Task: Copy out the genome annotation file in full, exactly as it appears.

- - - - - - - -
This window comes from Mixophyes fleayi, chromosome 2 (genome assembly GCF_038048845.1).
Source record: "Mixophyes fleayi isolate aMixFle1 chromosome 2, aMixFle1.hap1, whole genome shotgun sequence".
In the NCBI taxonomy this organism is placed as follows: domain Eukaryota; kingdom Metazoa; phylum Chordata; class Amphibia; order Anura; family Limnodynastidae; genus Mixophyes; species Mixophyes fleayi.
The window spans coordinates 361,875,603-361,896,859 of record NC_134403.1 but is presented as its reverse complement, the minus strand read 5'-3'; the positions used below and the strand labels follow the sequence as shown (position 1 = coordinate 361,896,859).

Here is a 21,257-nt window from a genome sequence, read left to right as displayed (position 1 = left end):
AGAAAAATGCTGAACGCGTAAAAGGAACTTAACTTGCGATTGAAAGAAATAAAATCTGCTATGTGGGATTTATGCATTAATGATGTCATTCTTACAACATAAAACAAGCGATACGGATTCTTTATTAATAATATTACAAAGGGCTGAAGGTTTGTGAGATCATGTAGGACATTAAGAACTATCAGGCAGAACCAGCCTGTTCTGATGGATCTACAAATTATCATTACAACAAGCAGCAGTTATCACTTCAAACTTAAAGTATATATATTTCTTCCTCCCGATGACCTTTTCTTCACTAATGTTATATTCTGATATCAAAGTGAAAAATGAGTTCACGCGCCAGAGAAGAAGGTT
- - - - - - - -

This window comes from Mixophyes fleayi, chromosome 2 (genome assembly GCF_038048845.1).
Source record: "Mixophyes fleayi isolate aMixFle1 chromosome 2, aMixFle1.hap1, whole genome shotgun sequence".
In the NCBI taxonomy this organism is placed as follows: domain Eukaryota; kingdom Metazoa; phylum Chordata; class Amphibia; order Anura; family Limnodynastidae; genus Mixophyes; species Mixophyes fleayi.
The window spans coordinates 361,875,603-361,896,859 of record NC_134403.1 but is presented as its reverse complement, the minus strand read 5'-3'; the positions used below and the strand labels follow the sequence as shown (position 1 = coordinate 361,896,859).

Here is a 21,257-nt window from a genome sequence, read left to right as displayed (position 1 = left end):
AGAAAAATGCTGAACGCGTAAAAGGAACTTAACTTGCGATTGAAAGAAATAAAATCTGCTATGTGGGATTTATGCATTAATGATGTCATTCTTACAACATAAAACAAGCGATACGGATTCTTTATTAATAATATTACAAAGGGCTGAAGGTTTGTGAGATCATGTAGGACATTAAGAACTATCAGGCAGAACCAGCCTGTTCTGATGGATCTACAAATTATCATTACAACAAGCAGCAGTTATCACTTCAAACTTAAAGTATATATATTTCTTCCTCCCGATGACCTTTTCTTCACTAATGTTATATTCTGATATCAAAGTGAAAAATGAGTTCACGCGCCAGAGAAGAAGGTT